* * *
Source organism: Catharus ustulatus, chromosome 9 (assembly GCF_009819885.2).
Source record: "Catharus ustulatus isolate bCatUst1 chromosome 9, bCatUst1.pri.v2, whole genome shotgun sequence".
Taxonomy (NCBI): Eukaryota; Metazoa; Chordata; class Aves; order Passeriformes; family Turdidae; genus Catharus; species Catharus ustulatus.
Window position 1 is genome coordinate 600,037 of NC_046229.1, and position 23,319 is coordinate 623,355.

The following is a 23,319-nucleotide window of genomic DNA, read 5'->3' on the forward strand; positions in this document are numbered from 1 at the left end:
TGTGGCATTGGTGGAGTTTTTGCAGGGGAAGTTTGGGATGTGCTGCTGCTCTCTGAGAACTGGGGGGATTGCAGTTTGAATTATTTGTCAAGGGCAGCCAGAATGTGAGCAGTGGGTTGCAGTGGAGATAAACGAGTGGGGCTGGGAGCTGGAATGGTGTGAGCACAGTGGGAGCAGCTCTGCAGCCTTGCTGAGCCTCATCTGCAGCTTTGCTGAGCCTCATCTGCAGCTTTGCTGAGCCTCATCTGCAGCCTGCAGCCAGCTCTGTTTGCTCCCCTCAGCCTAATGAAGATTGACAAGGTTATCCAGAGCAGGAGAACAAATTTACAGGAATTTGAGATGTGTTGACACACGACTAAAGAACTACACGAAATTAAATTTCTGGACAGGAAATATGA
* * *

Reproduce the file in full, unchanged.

Source organism: Catharus ustulatus, chromosome 9 (assembly GCF_009819885.2).
Source record: "Catharus ustulatus isolate bCatUst1 chromosome 9, bCatUst1.pri.v2, whole genome shotgun sequence".
Taxonomy (NCBI): Eukaryota; Metazoa; Chordata; class Aves; order Passeriformes; family Turdidae; genus Catharus; species Catharus ustulatus.
Window position 1 is genome coordinate 600,037 of NC_046229.1, and position 23,319 is coordinate 623,355.

The following is a 23,319-nucleotide window of genomic DNA, read 5'->3' on the forward strand; positions in this document are numbered from 1 at the left end:
TGTGGCATTGGTGGAGTTTTTGCAGGGGAAGTTTGGGATGTGCTGCTGCTCTCTGAGAACTGGGGGGATTGCAGTTTGAATTATTTGTCAAGGGCAGCCAGAATGTGAGCAGTGGGTTGCAGTGGAGATAAACGAGTGGGGCTGGGAGCTGGAATGGTGTGAGCACAGTGGGAGCAGCTCTGCAGCCTTGCTGAGCCTCATCTGCAGCTTTGCTGAGCCTCATCTGCAGCTTTGCTGAGCCTCATCTGCAGCCTGCAGCCAGCTCTGTTTGCTCCCCTCAGCCTAATGAAGATTGACAAGGTTATCCAGAGCAGGAGAACAAATTTACAGGAATTTGAGATGTGTTGACACACGACTAAAGAACTACACGAAATTAAATTTCTGGACAGGAAATATGA